Workplace communication has undergone a significant evolution in recent and each of these different types of communication have its place in a distributed setting alongside that evolution. However, there is an ideal balance of communication in a remote team: mostly asynchronous, with some synchronous communication. Maintaining this ratio ensures you to avoid issues with synchronous communication and gain all the benefits of asynchronous communication. Building a remote company that is asynchronous first will be the key to your success as a distributed team. If you are still uncertain about using either synchronous or asynchronous communication, here are some basic questions to ask yourself which may help you to choose one of them.
- Is this urgent enough to interrupt others’ work?
- Do I need an answer right now?
- Does my colleague need this information at this moment?
Time zone rules: Even though you are having aware of others’ time zones, setting one official time zone for your project can help people prevent confusion. Setting meetings according to your time zone leaves everyone else scrambling to translate it to their time zones. Agreeing in using an official time zone means everyone will set and communicate meetings or deadlines with the same time zone, regardless of where teams are located. This can make it easier for remote team members to know the time difference for their location.
Limited meetings: Meetings are an indispensable way of doing business nowadays and more importantly, they are of the essence when it comes to working remotely from different time zones. However, they might also be unproductive or unfocused commonly. This also ends up with distraction from other work to be done. So, here are some preliminary questions whenever you need to organize a meeting. These questions might inspire you to take some upfront actions.
- Is this meeting really necessary?
- How long should the meeting last?
- How much of the meeting can be done asynchronously?
- How often should you meet?
Minimum participants: Make sure that only the people who need to be there are invited unless you do not need to invite a large group of people such as an all-hands meeting or informal virtual room. If too many people attend, you may end up with people who don’t need to be there who will bring upside issues that have nothing to do with what you are trying to accomplish. Besides, attending a meeting causes the attendees to spend extra time within the daily routines.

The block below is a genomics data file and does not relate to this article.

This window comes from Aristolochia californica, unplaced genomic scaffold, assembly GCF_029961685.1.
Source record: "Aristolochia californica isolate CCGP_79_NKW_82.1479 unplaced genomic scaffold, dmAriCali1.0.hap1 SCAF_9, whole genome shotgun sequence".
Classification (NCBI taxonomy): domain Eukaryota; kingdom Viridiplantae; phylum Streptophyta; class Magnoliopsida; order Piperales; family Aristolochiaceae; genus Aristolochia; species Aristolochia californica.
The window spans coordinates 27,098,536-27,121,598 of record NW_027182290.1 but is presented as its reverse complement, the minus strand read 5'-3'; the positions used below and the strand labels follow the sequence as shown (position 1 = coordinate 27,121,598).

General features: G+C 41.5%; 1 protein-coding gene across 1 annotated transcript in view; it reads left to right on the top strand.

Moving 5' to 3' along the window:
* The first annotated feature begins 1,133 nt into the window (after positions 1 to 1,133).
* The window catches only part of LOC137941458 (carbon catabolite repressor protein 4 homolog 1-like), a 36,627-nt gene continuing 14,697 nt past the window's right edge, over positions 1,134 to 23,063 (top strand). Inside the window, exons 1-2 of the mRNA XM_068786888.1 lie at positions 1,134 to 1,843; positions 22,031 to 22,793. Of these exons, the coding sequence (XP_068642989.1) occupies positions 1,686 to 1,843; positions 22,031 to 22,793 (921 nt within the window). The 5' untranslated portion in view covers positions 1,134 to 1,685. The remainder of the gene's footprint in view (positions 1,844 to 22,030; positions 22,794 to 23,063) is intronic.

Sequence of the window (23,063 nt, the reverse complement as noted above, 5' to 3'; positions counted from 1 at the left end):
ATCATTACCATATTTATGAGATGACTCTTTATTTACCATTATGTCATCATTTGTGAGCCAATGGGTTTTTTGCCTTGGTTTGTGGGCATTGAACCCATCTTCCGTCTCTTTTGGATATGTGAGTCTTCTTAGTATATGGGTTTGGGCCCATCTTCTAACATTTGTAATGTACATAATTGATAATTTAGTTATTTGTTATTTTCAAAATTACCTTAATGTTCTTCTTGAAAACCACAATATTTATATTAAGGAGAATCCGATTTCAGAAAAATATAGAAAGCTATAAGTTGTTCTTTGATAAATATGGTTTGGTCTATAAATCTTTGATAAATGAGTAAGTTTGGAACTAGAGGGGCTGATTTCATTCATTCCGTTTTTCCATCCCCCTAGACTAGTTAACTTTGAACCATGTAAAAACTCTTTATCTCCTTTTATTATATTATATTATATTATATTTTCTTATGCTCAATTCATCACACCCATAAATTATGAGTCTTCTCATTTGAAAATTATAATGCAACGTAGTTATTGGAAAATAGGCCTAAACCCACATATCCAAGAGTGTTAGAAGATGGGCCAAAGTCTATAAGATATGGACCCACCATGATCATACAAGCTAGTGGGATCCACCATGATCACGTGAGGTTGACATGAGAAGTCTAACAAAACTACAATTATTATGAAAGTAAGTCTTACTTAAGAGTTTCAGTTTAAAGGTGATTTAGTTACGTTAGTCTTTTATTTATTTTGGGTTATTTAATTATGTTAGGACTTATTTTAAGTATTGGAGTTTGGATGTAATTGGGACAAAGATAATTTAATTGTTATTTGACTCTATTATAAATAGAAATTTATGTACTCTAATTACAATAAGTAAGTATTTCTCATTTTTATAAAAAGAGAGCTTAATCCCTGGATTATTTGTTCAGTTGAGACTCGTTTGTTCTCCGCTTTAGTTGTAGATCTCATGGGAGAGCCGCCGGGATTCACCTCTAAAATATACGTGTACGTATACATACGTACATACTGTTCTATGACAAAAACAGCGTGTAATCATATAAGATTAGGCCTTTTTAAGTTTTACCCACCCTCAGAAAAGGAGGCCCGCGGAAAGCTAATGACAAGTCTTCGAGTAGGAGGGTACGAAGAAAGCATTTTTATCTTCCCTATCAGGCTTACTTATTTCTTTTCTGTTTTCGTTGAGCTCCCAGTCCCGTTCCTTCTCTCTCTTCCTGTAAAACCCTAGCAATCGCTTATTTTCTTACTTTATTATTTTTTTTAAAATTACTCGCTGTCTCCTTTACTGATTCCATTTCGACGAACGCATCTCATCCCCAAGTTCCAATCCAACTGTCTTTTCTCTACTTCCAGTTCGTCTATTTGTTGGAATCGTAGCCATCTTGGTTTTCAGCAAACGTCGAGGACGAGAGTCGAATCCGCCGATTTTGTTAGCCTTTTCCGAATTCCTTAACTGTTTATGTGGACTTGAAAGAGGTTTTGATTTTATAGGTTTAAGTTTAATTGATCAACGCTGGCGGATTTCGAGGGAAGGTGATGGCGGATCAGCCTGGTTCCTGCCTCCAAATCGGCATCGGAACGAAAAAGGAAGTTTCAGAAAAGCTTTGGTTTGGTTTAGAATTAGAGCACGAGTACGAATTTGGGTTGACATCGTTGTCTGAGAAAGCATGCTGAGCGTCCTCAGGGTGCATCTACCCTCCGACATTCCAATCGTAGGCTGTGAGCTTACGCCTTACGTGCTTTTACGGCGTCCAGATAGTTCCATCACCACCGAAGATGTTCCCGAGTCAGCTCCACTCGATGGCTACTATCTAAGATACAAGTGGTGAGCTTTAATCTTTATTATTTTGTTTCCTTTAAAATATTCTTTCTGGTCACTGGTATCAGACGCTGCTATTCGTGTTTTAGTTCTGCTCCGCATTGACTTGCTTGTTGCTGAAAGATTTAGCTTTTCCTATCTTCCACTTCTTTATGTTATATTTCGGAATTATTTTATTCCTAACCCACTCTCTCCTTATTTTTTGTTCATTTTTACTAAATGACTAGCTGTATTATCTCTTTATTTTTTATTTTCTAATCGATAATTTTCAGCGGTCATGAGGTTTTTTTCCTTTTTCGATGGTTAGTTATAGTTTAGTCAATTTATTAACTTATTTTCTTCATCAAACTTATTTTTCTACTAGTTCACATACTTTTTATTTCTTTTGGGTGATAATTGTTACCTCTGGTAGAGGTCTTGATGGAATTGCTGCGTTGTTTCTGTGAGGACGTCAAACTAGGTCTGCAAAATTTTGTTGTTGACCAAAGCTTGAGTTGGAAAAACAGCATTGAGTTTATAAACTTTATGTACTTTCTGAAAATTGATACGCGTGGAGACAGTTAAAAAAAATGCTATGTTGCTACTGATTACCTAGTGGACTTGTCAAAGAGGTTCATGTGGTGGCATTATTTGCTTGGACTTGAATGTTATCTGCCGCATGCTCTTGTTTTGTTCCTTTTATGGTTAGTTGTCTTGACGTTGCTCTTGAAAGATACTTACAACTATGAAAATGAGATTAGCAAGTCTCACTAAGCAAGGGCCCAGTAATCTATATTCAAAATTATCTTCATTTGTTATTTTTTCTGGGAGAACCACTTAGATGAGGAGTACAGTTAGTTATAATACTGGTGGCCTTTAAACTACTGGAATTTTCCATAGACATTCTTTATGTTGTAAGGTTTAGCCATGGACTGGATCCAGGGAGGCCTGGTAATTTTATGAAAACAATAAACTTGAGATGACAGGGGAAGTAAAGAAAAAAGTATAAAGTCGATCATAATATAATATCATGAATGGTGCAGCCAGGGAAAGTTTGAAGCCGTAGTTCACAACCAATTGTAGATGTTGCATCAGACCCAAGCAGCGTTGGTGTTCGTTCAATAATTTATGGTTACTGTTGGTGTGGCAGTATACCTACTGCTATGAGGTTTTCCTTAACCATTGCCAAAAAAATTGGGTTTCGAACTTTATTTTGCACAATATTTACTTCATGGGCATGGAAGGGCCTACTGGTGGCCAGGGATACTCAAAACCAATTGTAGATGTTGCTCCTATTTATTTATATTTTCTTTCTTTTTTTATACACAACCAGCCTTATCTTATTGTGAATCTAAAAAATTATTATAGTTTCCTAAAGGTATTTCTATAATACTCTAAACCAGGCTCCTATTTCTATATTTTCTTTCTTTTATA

Regular meetings: It is highly possible that people can feel unapparent and alone when their working hours don’t overlap significantly with their colleagues. Committing to regular meetings can be an effective practice to bring employees together and to assure engagement among the team.
Timeboxing: One of the most important challenges for meetings is adhering to a timebox. A timebox is a previously agreed period of time during which a person or a team works towards the completion of shared common goals. Keeping meetings to a certain amount of time helps to ensure the most relevant conversations are being had and everyone is staying focused. This also contributes to having shared understandings and known outputs. If people know that there is a timebox, it is highly possible that they can try to do their best to contribute as valuable as possible.
Staying flexible & fair: Working across time zones requires considering different time zones when organizing a meeting if the participants work from remote locations. The difficulty of setting a meeting that fits everyone’s time zone is inevitable. However, what you can do is to be more sensitive about being equitable for everyone and you should try to do your best to be mindful. One of the best things you can do is to ask for your team’s feedback and if this is still not helpful then you can try to rotate the times periodically.
Availability & Awareness
If you work within an international team and have some people working from different countries, this means that they have different cultures and holidays as a matter of course. In the meantime, this cultural diversity also adds some more complexity to the communication and collaboration among the team. The best thing to do at this point is to find a way to raise awareness in the team and make people aware of the different time zones and cultures. Taking the advantage of time zone management tools can be the best option here, so that you can know the current times for your remote colleagues before initiating a conversation. The other common problem with different time zones is having different off days which varies from culture to culture. That situation will be a problem especially if you are assumed to be working in a big and diverse team. The efficient solution to this problem can be having a shared calendar that is always kept up to date by the whole team to increase transparency and to simplify the communication.